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bunta
09-04-2005, 01:07 PM
Can anyone give me some guidelines how to keep confident and have a tough mind during a chess game? i always tend to get nervous, because i know im capable of achieving so much more.
One thing is for sure, is that i lack confidence and it comes at the worse times, after a few wins then i feel good and i play well. but there should be a better way around this
Another question, how do you know if your improving, not referring to ratings i was wondering if there were any chess tutors around sydney.

antichrist
09-04-2005, 01:43 PM
Can anyone give me some guidelines how to keep confident and have a tough mind during a chess game? i always tend to get nervous, because i know im capable of achieving so much more.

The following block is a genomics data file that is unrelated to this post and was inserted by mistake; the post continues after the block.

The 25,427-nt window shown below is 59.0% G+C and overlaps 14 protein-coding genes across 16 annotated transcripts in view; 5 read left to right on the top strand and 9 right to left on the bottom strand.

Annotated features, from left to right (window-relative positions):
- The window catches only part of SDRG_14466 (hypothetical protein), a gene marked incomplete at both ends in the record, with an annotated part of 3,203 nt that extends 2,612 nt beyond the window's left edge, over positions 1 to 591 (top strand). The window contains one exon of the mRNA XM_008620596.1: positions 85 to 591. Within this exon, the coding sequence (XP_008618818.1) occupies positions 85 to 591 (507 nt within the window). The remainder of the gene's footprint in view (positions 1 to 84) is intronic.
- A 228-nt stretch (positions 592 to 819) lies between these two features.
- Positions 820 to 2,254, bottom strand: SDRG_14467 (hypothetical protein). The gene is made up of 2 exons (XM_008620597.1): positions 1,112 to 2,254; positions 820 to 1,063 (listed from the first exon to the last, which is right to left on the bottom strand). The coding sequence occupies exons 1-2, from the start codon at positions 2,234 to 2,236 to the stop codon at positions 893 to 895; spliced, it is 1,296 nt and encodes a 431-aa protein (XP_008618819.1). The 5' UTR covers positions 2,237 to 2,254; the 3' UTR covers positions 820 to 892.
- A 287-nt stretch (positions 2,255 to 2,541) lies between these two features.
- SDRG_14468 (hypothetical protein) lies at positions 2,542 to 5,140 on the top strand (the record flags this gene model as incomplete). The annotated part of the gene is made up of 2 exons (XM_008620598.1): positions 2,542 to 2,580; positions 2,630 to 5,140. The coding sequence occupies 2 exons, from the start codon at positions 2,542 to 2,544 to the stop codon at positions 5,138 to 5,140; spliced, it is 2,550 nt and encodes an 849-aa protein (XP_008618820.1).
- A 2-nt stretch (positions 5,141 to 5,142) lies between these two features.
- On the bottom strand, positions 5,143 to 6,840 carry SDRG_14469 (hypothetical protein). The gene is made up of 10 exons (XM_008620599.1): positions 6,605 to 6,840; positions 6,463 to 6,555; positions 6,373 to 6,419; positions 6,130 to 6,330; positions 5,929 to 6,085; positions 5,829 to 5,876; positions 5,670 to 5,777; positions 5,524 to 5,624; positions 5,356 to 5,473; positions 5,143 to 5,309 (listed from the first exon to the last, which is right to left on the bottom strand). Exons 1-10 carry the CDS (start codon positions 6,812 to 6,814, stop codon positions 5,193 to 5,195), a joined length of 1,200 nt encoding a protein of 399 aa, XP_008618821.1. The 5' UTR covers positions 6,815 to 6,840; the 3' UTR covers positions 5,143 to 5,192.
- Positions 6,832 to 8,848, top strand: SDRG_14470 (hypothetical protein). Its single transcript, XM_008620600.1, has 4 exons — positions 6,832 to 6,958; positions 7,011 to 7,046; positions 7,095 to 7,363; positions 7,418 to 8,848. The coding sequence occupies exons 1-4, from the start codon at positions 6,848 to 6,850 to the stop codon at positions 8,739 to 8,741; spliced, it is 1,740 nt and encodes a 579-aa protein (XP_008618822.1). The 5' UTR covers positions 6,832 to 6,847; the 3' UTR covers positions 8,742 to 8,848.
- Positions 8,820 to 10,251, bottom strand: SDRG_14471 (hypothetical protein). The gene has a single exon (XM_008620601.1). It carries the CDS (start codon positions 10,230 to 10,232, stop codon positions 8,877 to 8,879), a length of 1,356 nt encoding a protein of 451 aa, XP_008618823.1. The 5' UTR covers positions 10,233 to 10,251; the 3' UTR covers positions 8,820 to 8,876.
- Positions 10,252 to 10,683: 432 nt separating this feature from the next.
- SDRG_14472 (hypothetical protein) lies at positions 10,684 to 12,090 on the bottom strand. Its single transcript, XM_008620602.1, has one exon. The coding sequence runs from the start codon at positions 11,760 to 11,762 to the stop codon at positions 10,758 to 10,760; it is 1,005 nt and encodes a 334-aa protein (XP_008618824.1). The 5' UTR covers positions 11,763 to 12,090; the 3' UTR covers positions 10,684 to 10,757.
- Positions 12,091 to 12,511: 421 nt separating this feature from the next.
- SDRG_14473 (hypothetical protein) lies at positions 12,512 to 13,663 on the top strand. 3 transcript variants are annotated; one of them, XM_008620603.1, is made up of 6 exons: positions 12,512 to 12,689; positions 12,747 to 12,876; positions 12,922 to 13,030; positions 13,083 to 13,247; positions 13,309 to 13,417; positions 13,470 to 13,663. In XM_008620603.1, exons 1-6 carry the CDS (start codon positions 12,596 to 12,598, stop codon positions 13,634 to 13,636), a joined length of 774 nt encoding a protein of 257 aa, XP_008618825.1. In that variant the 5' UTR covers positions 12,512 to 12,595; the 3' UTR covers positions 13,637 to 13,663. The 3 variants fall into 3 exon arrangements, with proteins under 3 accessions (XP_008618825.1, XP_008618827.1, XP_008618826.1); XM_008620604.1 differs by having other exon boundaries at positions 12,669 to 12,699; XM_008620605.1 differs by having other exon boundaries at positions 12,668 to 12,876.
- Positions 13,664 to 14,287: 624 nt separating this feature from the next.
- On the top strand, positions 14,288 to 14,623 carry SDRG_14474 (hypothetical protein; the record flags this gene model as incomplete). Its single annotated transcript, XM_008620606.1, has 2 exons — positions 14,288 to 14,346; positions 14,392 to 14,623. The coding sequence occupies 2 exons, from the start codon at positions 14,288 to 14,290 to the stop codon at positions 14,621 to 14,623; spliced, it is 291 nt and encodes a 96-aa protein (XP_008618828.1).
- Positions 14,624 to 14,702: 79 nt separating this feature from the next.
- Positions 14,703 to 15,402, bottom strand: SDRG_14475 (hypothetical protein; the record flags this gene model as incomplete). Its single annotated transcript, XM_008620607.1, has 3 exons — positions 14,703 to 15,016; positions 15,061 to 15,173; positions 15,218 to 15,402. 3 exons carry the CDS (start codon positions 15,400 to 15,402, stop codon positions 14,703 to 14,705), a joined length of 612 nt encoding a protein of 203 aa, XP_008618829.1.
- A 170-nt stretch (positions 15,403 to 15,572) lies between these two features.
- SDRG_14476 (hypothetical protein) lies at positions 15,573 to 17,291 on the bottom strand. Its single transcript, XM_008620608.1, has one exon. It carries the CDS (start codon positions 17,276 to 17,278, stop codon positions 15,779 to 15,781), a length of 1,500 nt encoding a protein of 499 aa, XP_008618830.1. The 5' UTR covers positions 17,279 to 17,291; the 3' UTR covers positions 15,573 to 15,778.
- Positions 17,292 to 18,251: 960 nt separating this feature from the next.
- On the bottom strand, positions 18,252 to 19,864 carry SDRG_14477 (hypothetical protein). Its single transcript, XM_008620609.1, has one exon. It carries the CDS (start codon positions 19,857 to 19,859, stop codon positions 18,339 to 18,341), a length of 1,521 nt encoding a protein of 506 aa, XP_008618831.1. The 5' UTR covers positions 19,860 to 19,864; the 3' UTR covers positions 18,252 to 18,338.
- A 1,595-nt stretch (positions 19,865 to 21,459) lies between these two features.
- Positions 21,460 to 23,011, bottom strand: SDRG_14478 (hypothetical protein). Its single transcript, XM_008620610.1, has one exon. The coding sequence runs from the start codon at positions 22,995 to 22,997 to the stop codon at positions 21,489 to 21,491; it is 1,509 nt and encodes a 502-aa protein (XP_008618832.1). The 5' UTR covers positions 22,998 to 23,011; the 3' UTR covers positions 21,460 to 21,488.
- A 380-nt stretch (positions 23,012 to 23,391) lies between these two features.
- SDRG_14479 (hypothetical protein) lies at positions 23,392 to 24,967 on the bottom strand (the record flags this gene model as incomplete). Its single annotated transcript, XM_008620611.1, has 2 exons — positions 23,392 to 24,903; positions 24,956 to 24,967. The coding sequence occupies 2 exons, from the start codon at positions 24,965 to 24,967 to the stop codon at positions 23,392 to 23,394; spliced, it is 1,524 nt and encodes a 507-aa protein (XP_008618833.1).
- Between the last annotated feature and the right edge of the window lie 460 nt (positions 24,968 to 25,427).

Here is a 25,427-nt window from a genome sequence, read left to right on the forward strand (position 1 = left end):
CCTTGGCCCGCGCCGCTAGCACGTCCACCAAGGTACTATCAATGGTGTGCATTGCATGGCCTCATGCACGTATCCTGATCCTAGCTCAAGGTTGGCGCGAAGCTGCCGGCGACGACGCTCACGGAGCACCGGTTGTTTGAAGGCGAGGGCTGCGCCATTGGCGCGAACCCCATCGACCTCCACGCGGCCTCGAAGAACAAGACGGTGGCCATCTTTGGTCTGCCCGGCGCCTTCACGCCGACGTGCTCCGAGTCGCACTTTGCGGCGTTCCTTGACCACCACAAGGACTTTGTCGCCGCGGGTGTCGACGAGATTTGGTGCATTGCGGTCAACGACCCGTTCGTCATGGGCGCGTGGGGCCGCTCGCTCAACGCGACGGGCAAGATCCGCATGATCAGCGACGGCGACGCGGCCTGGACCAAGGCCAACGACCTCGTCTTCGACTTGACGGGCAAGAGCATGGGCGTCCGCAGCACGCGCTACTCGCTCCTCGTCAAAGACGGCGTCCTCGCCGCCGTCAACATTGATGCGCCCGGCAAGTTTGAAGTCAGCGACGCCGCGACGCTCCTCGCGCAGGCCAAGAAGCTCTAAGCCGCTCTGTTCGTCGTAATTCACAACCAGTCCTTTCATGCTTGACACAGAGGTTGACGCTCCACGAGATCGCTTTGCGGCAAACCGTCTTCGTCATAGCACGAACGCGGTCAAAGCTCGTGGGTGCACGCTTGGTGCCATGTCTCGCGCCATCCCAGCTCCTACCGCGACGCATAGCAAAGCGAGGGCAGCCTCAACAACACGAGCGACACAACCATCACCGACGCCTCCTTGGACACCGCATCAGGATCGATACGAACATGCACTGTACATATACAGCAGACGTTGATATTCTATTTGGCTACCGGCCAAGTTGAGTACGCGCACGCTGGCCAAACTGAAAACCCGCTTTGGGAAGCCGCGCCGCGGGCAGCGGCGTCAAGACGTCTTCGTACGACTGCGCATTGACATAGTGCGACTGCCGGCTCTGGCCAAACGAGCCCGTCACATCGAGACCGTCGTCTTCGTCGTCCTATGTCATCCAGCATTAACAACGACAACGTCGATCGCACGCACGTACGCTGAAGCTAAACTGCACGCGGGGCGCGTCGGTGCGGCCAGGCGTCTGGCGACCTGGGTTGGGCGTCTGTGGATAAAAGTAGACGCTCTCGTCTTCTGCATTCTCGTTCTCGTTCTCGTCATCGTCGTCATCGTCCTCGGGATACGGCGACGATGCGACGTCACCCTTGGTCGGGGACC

One thing is for sure, is that i lack confidence and it comes at the worse times, after a few wins then i feel good and i play well. but there should be a better way around this
Another question, how do you know if your improving, not referring to ratings i was wondering if there were any chess tutors around sydney.

Hello again Bunta, glad you are posting again. I am about the lowest rated chess coach around the place but if I get in first it may look good.

re confidence, I suppose can only come from two sources. Either from having plenty of wins so deserved. Or born with an arrogrance like I was that no matter what others say etc I still hold up. You will see it in my debates as well. When things go wrong just become obstinate that no matter you tough or difficult you are going to fight this out to the end and going to win as well. You just let yourself relax and divorce yourself from reality a bit to get serenity where you can think purely. God almighty, I sound new-ageish which I despise.

The pros used sport psychologists.

I would IR who is online to say BS or otherwise.

Arrogant-One
09-04-2005, 02:13 PM